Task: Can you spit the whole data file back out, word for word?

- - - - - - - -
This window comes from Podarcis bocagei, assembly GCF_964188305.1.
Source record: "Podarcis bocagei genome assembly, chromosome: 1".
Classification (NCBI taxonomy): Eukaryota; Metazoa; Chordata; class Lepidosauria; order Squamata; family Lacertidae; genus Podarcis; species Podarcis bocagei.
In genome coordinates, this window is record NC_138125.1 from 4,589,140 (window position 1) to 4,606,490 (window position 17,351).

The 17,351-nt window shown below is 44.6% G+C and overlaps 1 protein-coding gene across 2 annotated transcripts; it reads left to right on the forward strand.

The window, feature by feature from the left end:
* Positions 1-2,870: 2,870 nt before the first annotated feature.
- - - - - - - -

This window comes from Podarcis bocagei, assembly GCF_964188305.1.
Source record: "Podarcis bocagei genome assembly, chromosome: 1".
Classification (NCBI taxonomy): Eukaryota; Metazoa; Chordata; class Lepidosauria; order Squamata; family Lacertidae; genus Podarcis; species Podarcis bocagei.
In genome coordinates, this window is record NC_138125.1 from 4,589,140 (window position 1) to 4,606,490 (window position 17,351).

The 17,351-nt window shown below is 44.6% G+C and overlaps 1 protein-coding gene across 2 annotated transcripts; it reads left to right on the forward strand.

The window, feature by feature from the left end:
* Positions 1-2,870: 2,870 nt before the first annotated feature.